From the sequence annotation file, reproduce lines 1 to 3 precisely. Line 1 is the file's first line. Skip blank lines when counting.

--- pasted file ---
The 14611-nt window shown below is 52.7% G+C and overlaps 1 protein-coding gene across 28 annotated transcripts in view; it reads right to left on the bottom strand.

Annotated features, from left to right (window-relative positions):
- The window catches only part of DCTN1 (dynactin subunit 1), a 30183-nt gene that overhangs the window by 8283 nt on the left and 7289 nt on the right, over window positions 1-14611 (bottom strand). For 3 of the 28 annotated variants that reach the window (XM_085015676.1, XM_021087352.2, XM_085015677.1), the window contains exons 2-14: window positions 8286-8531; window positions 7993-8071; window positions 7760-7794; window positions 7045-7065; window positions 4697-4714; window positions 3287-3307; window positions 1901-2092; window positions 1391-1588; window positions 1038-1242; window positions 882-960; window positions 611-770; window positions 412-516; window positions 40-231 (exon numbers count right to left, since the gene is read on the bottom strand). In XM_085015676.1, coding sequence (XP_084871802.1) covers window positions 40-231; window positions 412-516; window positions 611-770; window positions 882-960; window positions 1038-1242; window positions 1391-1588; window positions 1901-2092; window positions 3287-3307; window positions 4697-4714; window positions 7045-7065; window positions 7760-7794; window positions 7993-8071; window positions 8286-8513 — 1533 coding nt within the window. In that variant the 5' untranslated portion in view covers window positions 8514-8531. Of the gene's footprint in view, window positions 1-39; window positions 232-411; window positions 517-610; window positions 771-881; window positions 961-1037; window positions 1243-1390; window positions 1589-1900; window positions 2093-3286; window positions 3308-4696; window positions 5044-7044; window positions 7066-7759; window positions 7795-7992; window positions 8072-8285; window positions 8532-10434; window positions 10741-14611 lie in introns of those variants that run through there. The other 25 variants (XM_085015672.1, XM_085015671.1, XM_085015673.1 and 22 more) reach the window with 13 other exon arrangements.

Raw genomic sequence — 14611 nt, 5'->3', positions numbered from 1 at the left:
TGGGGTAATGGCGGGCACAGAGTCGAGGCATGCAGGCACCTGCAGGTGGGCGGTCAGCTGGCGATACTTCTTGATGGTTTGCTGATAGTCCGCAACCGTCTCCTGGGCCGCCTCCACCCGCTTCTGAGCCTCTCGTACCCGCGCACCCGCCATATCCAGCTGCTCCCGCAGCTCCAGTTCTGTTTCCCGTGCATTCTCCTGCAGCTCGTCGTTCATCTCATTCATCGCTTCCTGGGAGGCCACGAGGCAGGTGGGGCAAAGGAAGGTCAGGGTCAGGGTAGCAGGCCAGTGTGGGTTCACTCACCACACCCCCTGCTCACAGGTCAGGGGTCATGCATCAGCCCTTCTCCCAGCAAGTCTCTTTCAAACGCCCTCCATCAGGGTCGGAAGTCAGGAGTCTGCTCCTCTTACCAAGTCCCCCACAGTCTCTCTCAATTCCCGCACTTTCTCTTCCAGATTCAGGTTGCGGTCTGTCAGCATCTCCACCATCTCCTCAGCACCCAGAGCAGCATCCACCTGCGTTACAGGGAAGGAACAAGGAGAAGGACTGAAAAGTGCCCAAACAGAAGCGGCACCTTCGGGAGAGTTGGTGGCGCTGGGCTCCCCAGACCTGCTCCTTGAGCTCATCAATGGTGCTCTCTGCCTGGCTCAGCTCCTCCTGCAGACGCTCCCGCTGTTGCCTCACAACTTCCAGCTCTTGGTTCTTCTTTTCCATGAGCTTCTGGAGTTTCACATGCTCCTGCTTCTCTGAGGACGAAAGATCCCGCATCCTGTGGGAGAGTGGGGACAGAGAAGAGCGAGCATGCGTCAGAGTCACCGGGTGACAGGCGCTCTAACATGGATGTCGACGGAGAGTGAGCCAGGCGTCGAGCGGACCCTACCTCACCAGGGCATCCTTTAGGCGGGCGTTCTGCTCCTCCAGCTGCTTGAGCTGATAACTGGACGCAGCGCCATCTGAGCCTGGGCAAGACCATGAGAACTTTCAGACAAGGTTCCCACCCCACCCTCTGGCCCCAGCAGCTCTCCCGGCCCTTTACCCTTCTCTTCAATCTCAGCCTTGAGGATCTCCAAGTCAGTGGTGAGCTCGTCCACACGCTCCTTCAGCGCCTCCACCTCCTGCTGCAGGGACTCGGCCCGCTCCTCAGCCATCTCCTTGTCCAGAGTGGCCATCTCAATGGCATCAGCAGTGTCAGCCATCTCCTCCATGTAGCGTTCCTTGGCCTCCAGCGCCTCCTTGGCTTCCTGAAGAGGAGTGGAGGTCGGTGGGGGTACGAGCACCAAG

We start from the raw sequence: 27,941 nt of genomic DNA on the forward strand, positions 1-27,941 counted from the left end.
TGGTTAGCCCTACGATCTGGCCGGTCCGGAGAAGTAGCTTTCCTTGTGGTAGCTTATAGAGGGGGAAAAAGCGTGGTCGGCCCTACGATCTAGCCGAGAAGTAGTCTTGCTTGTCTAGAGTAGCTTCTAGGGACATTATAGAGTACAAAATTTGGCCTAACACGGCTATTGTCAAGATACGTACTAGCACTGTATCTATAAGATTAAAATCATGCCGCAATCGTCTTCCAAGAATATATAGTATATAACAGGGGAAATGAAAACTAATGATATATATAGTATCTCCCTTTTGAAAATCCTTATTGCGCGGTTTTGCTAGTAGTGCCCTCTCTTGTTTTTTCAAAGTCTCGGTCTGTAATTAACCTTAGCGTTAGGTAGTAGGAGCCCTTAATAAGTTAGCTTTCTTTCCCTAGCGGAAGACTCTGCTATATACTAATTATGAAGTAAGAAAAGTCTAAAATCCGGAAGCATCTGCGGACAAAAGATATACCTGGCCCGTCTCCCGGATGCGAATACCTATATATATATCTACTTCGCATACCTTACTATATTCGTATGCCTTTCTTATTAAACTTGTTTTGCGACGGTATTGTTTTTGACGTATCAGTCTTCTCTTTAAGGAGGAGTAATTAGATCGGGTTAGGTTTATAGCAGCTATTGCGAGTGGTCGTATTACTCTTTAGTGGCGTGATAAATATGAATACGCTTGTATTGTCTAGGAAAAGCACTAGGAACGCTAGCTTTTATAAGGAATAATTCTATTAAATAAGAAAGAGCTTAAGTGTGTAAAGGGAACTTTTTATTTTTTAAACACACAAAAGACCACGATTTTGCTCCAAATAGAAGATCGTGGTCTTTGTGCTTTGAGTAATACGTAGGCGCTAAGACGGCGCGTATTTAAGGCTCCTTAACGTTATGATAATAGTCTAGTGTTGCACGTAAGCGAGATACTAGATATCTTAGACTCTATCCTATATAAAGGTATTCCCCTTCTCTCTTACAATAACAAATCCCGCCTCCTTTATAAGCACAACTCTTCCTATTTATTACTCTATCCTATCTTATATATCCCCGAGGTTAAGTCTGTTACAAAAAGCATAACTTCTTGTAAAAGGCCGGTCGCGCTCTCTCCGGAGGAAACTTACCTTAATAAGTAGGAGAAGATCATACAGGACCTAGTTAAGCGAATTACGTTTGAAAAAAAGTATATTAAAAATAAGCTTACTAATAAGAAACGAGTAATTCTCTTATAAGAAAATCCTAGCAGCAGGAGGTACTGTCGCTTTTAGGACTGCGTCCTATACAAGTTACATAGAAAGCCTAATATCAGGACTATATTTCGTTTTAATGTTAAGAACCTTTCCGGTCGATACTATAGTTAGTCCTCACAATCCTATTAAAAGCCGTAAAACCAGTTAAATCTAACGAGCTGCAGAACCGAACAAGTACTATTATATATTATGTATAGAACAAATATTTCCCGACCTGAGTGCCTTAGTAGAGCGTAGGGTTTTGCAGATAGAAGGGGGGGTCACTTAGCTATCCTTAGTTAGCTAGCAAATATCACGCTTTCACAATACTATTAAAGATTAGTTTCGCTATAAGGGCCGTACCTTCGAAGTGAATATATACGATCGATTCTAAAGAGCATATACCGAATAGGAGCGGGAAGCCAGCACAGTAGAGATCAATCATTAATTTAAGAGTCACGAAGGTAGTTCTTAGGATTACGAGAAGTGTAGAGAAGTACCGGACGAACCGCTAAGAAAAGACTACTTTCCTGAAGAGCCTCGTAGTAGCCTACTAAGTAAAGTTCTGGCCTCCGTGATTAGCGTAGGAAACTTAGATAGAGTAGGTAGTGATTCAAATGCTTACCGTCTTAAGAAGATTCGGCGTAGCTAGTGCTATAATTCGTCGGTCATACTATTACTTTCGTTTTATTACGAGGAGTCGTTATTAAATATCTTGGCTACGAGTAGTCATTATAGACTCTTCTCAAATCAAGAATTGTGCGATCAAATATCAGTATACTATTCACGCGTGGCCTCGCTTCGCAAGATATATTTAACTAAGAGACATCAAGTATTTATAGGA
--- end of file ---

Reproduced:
The 14611-nt window shown below is 52.7% G+C and overlaps 1 protein-coding gene across 28 annotated transcripts in view; it reads right to left on the bottom strand.

Annotated features, from left to right (window-relative positions):
- The window catches only part of DCTN1 (dynactin subunit 1), a 30183-nt gene that overhangs the window by 8283 nt on the left and 7289 nt on the right, over window positions 1-14611 (bottom strand). For 3 of the 28 annotated variants that reach the window (XM_085015676.1, XM_021087352.2, XM_085015677.1), the window contains exons 2-14: window positions 8286-8531; window positions 7993-8071; window positions 7760-7794; window positions 7045-7065; window positions 4697-4714; window positions 3287-3307; window positions 1901-2092; window positions 1391-1588; window positions 1038-1242; window positions 882-960; window positions 611-770; window positions 412-516; window positions 40-231 (exon numbers count right to left, since the gene is read on the bottom strand). In XM_085015676.1, coding sequence (XP_084871802.1) covers window positions 40-231; window positions 412-516; window positions 611-770; window positions 882-960; window positions 1038-1242; window positions 1391-1588; window positions 1901-2092; window positions 3287-3307; window positions 4697-4714; window positions 7045-7065; window positions 7760-7794; window positions 7993-8071; window positions 8286-8513 — 1533 coding nt within the window. In that variant the 5' untranslated portion in view covers window positions 8514-8531. Of the gene's footprint in view, window positions 1-39; window positions 232-411; window positions 517-610; window positions 771-881; window positions 961-1037; window positions 1243-1390; window positions 1589-1900; window positions 2093-3286; window positions 3308-4696; window positions 5044-7044; window positions 7066-7759; window positions 7795-7992; window positions 8072-8285; window positions 8532-10434; window positions 10741-14611 lie in introns of those variants that run through there. The other 25 variants (XM_085015672.1, XM_085015671.1, XM_085015673.1 and 22 more) reach the window with 13 other exon arrangements.